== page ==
Who Was Moses’ Successor?

Nope, not Joshua. Yes, of course, he was, but there’s another successor to Moses in dramatic ways. In the most recent fascicle of Journal for the Study of the Old Testament an article by Bruce Herzberg, at Bentley University in Waltham Mass, presents an excellent case for seeing Deborah as a successor to Moses. As he puts it, “far more similar than either traditional or modern commentators acknowledge.” [“Deborah and Moses,” JSOT 38/1 (2013): 15-33.]

You can read up about Moses for this in Exodus 14-15 and about Deborah in Judges 4-5. Here is a sampling of his article and the major lines of similarities (and Herzberg marches out all the evidence in readable fashion):

1. Both defeat better-armed forces that are equipped with chariots.

2. Both victories are followed by a song, and the two songs are seen by many to be the earliest strata of the Old Testament.
3. These are the only pairings of a narrative poem with a prose narrative of the same event.
4. Both are connected to the Kenites, descendants of Moses’ father-in-law.
5. Deborah, like Moses, is described in the Bible in the act of judging.
6. Deborah, like Moses, is a prophet who speaks the Word of God to the people.
7. Moses judged in a tent, Deborah under a tree (location specified).
8. Deborah, like Moses, orders a military leader into action, presenting herself as the voice of God, but stays behind the troops at the top of a hill to inspire rather than fight.
9. In the battles of both chariots are disabled by a sudden rush of water.
10. Both Moses and Deborah sing victory songs.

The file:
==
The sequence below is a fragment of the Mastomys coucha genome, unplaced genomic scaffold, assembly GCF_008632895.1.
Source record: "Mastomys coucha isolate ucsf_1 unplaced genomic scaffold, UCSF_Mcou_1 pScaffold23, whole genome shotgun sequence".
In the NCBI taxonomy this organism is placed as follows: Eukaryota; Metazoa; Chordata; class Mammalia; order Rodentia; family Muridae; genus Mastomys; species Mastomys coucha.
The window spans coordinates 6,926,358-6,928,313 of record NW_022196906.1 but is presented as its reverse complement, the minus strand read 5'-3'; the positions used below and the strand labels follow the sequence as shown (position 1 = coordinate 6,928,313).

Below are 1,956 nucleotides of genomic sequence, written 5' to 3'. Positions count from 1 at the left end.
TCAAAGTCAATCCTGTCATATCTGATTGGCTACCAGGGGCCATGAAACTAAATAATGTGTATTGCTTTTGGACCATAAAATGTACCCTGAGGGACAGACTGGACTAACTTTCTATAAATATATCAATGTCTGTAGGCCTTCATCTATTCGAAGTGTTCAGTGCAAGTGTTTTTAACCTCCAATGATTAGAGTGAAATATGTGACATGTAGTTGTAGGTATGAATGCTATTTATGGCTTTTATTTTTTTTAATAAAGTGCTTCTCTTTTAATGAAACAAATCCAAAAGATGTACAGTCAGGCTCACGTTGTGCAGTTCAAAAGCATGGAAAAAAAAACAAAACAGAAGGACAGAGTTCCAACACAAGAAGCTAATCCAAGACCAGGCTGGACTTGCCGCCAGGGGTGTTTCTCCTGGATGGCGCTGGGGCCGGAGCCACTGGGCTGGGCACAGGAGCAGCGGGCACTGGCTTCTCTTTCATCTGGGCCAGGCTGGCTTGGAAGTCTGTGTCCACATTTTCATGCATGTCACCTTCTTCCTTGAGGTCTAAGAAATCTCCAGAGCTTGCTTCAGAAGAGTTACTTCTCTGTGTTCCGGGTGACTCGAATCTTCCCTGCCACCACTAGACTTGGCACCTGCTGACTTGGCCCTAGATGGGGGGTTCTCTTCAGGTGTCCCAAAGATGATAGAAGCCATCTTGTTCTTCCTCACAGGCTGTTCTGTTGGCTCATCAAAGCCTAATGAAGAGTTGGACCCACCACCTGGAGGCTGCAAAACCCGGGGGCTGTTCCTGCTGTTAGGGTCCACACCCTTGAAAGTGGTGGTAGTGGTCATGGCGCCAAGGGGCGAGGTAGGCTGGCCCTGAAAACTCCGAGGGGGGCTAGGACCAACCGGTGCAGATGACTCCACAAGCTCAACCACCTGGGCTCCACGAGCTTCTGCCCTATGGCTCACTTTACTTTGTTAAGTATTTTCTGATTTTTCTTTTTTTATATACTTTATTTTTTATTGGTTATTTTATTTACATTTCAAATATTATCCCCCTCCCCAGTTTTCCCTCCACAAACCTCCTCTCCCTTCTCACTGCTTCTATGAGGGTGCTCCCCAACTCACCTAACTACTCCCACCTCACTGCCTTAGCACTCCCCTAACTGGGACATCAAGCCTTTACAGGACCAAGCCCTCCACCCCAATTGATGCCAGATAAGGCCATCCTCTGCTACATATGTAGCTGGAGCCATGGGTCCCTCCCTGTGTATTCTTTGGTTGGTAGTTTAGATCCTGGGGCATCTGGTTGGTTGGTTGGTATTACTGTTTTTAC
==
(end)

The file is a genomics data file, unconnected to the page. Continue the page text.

The Medieval rabbis read Exodus 14-15 with Judges 4-5 in their lectionaries.

I find this information fascinating and clearly indicative of some parallels between Moses and Deborah, a (but not the only) successor to Moses.

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  • John Turner

    David Howard, in the New American Commentary on Joshua, pp. 244-246 in the context of pp. 233-251, discusses the Songs of Moses and of Deborah (as well as Habakkuk 3:11) in relation to Moses’ other successor Joshua and his battle with the Gibeonites (when the sun was said to stand still).

  • mattDavis!

    Now that is quite interesting. Successor may be the wrong word but there seems to be a solid case for literary parallelism. The role of gender in the book of Judges, and especially the numerous examples of female subversion of patriarchy is something that has intrigued me. Thanks for posting Scot, I’ll have to keep this in mind as I do more work in Judges.

  • Hello Scott, this is a fascinating and thought-inspiring post.

    On the one hand it would be great if it were true for this would show that the extent of the opression of females in the ancient near east was diverse and some men really viewed women as equally valuable.

    On the other hand, the Mose and Deborah of the Bible were mass-murdering criminals who ordered soldiers to kill countless babies and pregnant babies.
    It would have been very hard for them to enter the pro-life section of the Republican party!
    As I believer, I don’t know what to think about that.
    Let us grant for the sake of the conversation their historicity.

    Did these people experience God but committed atrocities they attributed to their deity like almost everyone around them? But why did then God allow such a mistake?

    Maybe, the question of why God allowed ancient south-americans to massively sacrifice their children to their blood-thirsty deities is equally troubling.

    In philosophy, this is called the problem of divine hidenness: why does God reveal us so few things about Him and allows people to have abhorrent beliefs about Him?

    This is something I’m struggling with.

    Lovely greetings from France and Germany.
    Lothars Sohn – Lothar’s son

  • D. Foster


    I haven’t read the article so I’m curious what Herzberg is asserting. Is he arguing that the Mosaic motifs in Deborah’s narrative indicate that the writer(s) of Judges is presenting her as one of the many successors of Moses (cf. Deut. 18:15)? Or is he arguing that the Pentateuch has Deborah specifically in view in some way?

  • pastordt

    Really interesting comparison – thanks for this, Scot.

  • DonaldByronJohnson

    Moses, Deborah and Samuel were the judge-prophets.